Forests and water - case studies
Freshwater in the Mediterranean basin
The Mediterranean region is bioclimatically characterized by strong summer droughts. Over the past 20 years, most countries have experienced droughts lasting several years. Precipitation is irregular and often violent. Mediterranean high water often causes disastrous flooding, and rain is a major cause of soil erosion. Faced with these constraints, Mediterranean societies and governments have always endeavoured to manage water and soils efficiently, as demonstrated by the traditional expertise of farming communities and the major urban water works of antiquity. In the nineteenth and twentieth centuries, major drainage and irrigation works transformed numerous marshy plains into high-yielding land.
Nowadays, 300 billion m3 of water is used every day across the region. Water demand (consumption + losses from conveyance and distribution) doubled over the last century, and has increased by 60 percent over the past 25 years. It remains unevenly distributed from country to country, ranging from 100 to more than 1 000 m3/capita/year. The main cause of increased water use is irrigation, which represents 82 percent of the current demand in the South. As towns of more than 10 000 inhabitants will account for 80 million inhabitants by 2025 (compared with 43 million in 1995), water supply and sanitation needs for this population will also require more and more water, involving considerable investment in aqueducts and water treatment. In addition, rapidly developing tourism - the Mediterranean is the most visited destination in the world - greatly increases summer demand for potable water in coastal areas.
Water withdrawal already exceeds 50 percent of the renewable natural water in countries such as the Syrian Arab Republic, Tunisia and the Mediterranean watershed of Spain, and 90 percent in Egypt and Israel. Groundwater exploitation is more than 400 percent of renewable supply in the Libyan Arab Jamahiriya, which uses mainly non-renewable fossil resources. These averages mask extremely strong local pressures on water resources. The Mediterranean’s unsustainable water production index is the result of groundwater overexploitation by multiple, unsupportive and short-term users, and increased use of fossil resources.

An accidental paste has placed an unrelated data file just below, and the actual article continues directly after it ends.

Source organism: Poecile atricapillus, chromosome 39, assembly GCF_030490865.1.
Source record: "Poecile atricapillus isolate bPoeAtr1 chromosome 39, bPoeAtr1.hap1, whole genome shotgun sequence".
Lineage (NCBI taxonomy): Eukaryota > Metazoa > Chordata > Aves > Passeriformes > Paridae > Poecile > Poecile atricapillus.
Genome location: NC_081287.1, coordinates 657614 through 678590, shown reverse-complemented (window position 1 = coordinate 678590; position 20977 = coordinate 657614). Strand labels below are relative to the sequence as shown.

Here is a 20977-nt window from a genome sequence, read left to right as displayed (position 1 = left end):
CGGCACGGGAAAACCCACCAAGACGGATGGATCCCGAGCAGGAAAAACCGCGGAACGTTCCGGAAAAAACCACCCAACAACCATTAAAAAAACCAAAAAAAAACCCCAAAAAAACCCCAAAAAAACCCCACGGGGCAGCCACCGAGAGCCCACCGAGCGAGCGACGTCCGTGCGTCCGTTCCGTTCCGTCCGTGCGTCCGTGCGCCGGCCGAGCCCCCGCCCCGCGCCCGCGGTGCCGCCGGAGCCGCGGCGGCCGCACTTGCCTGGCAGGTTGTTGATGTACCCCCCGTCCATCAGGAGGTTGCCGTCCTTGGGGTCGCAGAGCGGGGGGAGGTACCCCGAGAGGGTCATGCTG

Erosion, generated by the silting of reservoirs, is another cause of unsustainability, with annual losses of useful capacity of up to 2 to 3 percent in northern Africa. Half of Morocco’s existing useful capacity will be lost by 2050. Overexploitation of coastal aquifers has already caused a lot of nearly irreversible invasion by seawater. More than half - and up to 90 percent in some places - of the Mediterranean wetlands have disappeared, creating a huge impact on ecosystems. Conflicts of use and interest between upstream and downstream areas, cities and farming, and the short and the long term are about to get worse. Management costs for water protection, urban sanitation and pollution control are growing.
The question is how to avoid a breakdown in the balance of water supply and demand, while stabilizing pressure on the environment at an acceptable level and taking social and economic issues into account? The answer calls for closely combining resource management and water demand in order to stabilize the latter, particularly through reducing losses, increasing efficiency in use and arbitrating in resource allocation. This implies much determination and a new “water culture”, as well as renewed water policies. In particular, it means adopting performance and environmental and social conditionalities with defined quantified objectives, reallocating roles between the public and private sectors, changing behaviours through decentralizing and increasing stakeholder participation in management, and using technical and economic tools. Above all, it calls for structural adaptations of agricultural and rural development policies in the Mediterranean region, which should encourage consideration of environmental and social issues while seeking higher irrigation efficiency.
Adapted from L. Dassonville and L. Fé d’Ostiani. 2005. “Mediterranean watershed management: overcoming water crisis in the